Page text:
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Muslim Brotherhood: Online presence and digital platforms

Abdullah bin Bijad Al-Otaibi

Published: Updated:

Political Islam groups have had a long and complex journey since the inception of the Muslim Brotherhood in Egypt in the late twenties until today with the world of social media, modern technologies, and new media platforms. Outside observers and researchers can see that this journey is about the ability of such groups to reinvent themselves and adapt while embracing blatant contradictions.

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It is well-known that these groups reject any new ideas or inventions with a language tainted with religious dogmatism. However, with time, they gradually waive the prohibition and tend towards permissibility, before an all-out acceptance of these ideas and inventions when their benefit to the group becomes greater than the benefit of their prohibition and the need to exert power over societies.

There are too many examples to enumerate of this in virtually every Arab country. These groups’ stance on laws, the economy, and education are mere examples of their changing attitudes, not to mention their stance on radio, television, and satellite broadcasting to mention more modern examples. After the prohibition and rejection of these new developments came the stage of permissibility and then a frenzy to embrace them all. Whereas before, these groups declared constitutions and laws to be antithetical to Islam, they later espoused the “Islamization of laws” and the “legislation of Sharia.” We saw them shift from prohibiting economics to “Islamic economy,” and from rejecting modern education to an intense pursuit and deep focus on controlling the entire educational process, both within the classroom and outside of it.

The position of political Islam groups on new media inventions varies from one country to another. The Muslim Brotherhood have long been involved in the press, first by submitting pieces to newspapers and magazines, and then by establishing newspapers and magazines affiliated with the group and the like. After the prohibition of “live broadcasting,” they went on to create dozens, if not hundreds, of satellite channels. These groups were also very quick to embrace the internet, and we saw websites and online forums spread like wildfire.


These are ideological groups; their followers are committed to the ideology and loyal to the organization. And with the ideology firmly established, it is necessary to break into every product that addresses the public quickly and in an organized manner while benefiting from the experience of mobilization and instigation. This became increasingly clear on social media platforms like Facebook and Twitter, specifically during the so-called Arab Spring, when the online cells and hashtags of political Islam emerged. Today, there is a new trend that represents an important development in this context, which is new media platforms, podcasts, and individual and institutional publishing in the language of our times, using current inventions and products. Here the goal is to reach the largest number of people regardless of the topic or idea; the main thing is reaching people and ensuring proliferation. As for spreading the ideology and concepts themselves, this comes at a later stage.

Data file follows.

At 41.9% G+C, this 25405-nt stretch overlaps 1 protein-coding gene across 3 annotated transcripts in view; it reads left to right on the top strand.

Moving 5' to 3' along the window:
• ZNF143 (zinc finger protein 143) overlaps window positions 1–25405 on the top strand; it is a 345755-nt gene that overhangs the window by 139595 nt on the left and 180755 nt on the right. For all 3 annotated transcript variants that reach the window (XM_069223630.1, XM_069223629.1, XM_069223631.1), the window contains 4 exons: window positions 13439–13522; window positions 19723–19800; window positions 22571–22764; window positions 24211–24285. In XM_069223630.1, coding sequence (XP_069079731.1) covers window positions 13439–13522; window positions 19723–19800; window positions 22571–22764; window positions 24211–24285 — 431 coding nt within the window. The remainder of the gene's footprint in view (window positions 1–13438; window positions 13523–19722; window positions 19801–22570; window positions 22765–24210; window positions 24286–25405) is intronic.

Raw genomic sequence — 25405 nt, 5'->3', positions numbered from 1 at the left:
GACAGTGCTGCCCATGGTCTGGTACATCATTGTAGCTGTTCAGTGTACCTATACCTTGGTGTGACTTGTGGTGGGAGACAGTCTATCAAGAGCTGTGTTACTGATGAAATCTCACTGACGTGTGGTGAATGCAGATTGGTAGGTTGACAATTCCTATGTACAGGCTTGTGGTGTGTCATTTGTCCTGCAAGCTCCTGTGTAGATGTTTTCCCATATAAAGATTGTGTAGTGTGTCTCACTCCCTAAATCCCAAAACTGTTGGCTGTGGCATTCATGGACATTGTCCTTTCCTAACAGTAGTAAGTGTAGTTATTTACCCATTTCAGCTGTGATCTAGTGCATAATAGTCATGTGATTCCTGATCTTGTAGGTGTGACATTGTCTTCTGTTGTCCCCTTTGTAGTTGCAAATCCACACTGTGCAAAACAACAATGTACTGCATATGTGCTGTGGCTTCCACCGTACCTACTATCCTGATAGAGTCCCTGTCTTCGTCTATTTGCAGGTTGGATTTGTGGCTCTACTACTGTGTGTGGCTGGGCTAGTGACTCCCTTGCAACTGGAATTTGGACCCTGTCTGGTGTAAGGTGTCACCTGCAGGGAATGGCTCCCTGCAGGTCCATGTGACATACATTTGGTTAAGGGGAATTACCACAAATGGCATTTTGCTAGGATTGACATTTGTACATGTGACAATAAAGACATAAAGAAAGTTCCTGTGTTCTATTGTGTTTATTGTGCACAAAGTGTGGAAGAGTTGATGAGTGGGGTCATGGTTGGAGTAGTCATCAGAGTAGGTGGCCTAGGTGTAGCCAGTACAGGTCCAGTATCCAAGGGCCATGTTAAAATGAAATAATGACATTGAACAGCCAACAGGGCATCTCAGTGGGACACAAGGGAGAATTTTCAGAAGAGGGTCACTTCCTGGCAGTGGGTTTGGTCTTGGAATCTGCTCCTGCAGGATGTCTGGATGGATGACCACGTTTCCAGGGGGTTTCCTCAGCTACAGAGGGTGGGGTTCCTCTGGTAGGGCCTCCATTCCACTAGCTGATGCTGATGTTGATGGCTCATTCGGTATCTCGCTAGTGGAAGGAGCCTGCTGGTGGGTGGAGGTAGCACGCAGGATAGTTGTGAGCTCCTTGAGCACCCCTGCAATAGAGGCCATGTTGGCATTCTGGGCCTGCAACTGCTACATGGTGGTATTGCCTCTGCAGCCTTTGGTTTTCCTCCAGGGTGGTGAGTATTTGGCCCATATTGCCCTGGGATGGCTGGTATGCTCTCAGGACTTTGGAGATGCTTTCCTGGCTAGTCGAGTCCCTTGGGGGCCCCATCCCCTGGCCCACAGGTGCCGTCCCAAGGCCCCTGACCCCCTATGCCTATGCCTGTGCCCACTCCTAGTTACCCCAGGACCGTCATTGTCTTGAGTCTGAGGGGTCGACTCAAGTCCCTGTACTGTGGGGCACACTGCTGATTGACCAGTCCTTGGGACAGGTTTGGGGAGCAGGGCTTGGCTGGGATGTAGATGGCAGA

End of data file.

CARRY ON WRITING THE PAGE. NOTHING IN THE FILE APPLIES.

A young man, clean-shaven or with a well-groomed beard, wearing Western clothes, and speaking in terms half of which are in English, engages in these products, amasses followers, mobilizes advertisers, and passes the messages he wants under this glittery modern facade, feeling “empowerment” and “power” of some sorts.

This shift of political Islam organizations from the real world to the virtual world is dangerous, as this gives them more strength, reach, and influence. It helps them develop better stealth and camouflage skills, and allows them to ride the waves of global trends. Identifying all of this requires greater monitoring and scientific research because societies receive it as part of a normal, global phenomenon and only the experts are the ones capable of uncovering it.

This modern approach is a treasure trove for political Islam groups, and even more so for violent organizations, such as al-Qaeda and ISIS. Some renowned terrorists have even begun to present themselves to people through these platforms in a sleek, modern way, with a language that forgoes brutality and bloodthirst in favor of civilization and tolerance, as they seek greater reach and influence.

Finally, this modern approach has proven successful in breaking the siege imposed on these groups and given them a greater ability to penetrate state institutions and influence decision-makers. As the Arab poet wrote:
Indeed, snakes, even if they are soft to the touch;
yet upon examining their fangs, the damage is done.

This article was originally published in, and translated from, UAE daily newspaper al-Ittihad.

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Disclaimer: Views expressed by writers in this section are their own and do not reflect Al Arabiya English's point-of-view.